Care for dry facial skin

Care for dry facial skin

The skin of the face is one of the most important parts of the body. A dry face can be rough and tense, but also show redness, flaking and itching. There are several causes for dry skin on the face. If these are known, it will make it easier to find suitable recommendations. A dry face becomes rough and sometimes flaky.

Indications

Dry face and the relationship with skin types

A dry face is a common skin condition, yet some people tend to have more dry skin than others. The main skin types for the face are normal, dry, oily or combination skin. With increasing age, the effects of skin aging on the skin also come to the fore.

  • Normal facial skin is skin that is neither too dry nor too oily. With normal skin, numerous factors can influence the skin to become dry (see also the following section “Causes of dry facial skin”)
  • Dry facial skin not only tends to dryness, but it is also tight and is noticeably rough in some areas.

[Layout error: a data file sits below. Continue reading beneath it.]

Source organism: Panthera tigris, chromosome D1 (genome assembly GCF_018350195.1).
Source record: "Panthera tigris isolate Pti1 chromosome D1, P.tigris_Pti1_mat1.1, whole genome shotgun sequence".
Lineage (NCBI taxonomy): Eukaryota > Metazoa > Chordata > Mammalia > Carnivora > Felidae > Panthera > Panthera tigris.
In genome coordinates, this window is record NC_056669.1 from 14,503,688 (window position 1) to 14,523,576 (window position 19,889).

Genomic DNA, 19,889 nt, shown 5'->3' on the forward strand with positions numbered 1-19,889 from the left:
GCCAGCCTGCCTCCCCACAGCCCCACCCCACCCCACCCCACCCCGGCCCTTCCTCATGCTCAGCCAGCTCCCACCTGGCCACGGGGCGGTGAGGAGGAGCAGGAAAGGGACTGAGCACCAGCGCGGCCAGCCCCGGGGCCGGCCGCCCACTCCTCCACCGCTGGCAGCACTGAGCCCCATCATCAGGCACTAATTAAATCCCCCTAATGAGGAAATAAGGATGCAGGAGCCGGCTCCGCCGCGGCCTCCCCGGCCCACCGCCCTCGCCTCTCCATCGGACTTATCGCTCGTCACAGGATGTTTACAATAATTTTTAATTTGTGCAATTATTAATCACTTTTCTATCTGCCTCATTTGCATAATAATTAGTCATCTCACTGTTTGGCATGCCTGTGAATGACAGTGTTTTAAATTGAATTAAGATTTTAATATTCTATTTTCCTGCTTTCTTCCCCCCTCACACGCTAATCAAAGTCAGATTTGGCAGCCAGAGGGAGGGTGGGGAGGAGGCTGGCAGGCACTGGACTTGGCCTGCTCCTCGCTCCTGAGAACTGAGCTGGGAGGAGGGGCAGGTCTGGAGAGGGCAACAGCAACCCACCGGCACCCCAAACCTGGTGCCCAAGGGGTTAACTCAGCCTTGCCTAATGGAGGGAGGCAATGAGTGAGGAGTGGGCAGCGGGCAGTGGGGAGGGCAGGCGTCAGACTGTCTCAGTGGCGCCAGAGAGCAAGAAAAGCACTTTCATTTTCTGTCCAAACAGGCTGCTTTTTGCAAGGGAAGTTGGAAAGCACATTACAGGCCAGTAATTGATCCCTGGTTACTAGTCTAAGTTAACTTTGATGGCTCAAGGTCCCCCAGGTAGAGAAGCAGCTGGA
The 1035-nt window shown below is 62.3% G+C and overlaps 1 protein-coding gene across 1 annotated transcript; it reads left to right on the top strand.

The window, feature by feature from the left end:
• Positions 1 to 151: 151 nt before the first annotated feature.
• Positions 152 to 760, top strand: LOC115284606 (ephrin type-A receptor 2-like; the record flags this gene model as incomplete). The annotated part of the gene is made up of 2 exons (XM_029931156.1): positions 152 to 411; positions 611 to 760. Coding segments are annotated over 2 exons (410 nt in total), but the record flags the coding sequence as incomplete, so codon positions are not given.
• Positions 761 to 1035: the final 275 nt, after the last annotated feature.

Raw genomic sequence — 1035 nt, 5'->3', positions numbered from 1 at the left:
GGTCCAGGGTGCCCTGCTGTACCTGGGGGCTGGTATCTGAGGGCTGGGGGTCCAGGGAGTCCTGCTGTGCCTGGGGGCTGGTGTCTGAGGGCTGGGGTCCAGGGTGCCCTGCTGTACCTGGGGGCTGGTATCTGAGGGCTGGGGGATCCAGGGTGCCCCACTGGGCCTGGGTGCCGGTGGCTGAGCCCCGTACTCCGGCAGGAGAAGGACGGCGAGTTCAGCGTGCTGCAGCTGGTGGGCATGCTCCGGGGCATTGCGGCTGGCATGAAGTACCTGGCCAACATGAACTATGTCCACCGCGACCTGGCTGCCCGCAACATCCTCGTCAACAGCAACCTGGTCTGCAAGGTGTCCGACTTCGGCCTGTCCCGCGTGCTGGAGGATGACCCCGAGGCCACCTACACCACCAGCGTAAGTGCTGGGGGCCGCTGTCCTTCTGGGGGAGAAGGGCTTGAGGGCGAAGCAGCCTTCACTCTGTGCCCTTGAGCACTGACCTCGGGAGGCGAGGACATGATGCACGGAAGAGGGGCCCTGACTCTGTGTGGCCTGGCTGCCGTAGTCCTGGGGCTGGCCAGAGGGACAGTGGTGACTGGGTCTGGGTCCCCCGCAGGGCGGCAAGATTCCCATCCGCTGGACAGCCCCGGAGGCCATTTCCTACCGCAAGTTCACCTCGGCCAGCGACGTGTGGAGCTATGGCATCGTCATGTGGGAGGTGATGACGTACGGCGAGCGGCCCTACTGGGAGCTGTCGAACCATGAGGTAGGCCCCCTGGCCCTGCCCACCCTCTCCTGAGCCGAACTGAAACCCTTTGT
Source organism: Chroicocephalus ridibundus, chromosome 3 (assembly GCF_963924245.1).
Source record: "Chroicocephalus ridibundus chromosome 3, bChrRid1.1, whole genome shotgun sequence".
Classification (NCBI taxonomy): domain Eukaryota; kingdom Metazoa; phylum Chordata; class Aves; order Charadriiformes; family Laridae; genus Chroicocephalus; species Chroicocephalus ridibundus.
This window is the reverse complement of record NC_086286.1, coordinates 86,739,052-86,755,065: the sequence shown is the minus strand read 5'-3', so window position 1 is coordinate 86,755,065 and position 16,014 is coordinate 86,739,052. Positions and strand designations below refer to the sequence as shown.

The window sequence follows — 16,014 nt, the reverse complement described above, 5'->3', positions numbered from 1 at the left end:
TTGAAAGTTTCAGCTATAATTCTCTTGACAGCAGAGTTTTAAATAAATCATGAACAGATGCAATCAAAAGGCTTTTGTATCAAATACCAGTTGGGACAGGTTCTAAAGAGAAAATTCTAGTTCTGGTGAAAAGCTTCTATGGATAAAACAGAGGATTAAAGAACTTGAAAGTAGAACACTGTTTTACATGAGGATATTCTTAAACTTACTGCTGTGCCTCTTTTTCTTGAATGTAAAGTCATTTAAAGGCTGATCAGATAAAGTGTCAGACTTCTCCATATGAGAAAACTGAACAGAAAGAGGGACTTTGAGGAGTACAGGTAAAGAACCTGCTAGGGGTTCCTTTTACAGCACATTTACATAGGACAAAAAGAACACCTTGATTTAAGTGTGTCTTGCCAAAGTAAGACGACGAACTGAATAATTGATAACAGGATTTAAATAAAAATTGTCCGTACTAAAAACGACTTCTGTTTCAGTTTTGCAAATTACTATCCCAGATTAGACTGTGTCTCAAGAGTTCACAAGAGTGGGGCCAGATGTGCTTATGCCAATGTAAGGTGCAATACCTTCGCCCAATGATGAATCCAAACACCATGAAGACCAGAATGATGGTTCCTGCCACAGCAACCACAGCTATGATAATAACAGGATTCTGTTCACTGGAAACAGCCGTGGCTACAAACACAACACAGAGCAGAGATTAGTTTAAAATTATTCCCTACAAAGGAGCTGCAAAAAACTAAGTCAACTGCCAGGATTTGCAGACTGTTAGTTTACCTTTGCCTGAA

• Oily facial skin usually does not become dry, only if it is washed too often or if the daily skin care needs to be improved.
  • Combination skin on the face tends to dryness in certain areas of the face, especially on the cheeks. The T-zone, on the other hand, is greasy.
A dry face becomes rough and sometimes flaky.

Signs of dry and very dry skin

Dry skin

When the skin on the face starts to lose moisture, this may initially be noticeable as:

  • Feeling of tension
  • Roughness

Very dry skin

If this initial dryness is not treated, the following signs may occur:

  • Strong feeling of tension
  • Scaling
  • Brittleness
  • Itching

At this stage, dryness can cause wrinkles to develop, which contribute to premature skin aging and wrinkle formation. With dry skin the water balance can no longer be regulated. Internal and external factors can disturb the skin’s moisture balance and lead to very dry skin.

Sensitive dry skin on the faceWhen dry skin develops on the face, it often becomes sensitive and sometimes even very sensitive. However, there is not always a connection between sensitive facial skin or very sensitive facial skin and dryness. As an excessive reaction of the sensory receptors in the epidermis is typical for sensitive and very sensitive facial skin, skin cleansing and skin care products e.g. with fragrances should be avoided in any case. The chosen product should be dermatologically tested for sensitive skin.Dry facial skin and diseases

  • The medical term for dry skin is xerosis. The word comes from the Greek: xero means dry and osis disease.
  • Inflammatory skin diseases like neurodermatitis and psoriasis are also associated with dry facial skin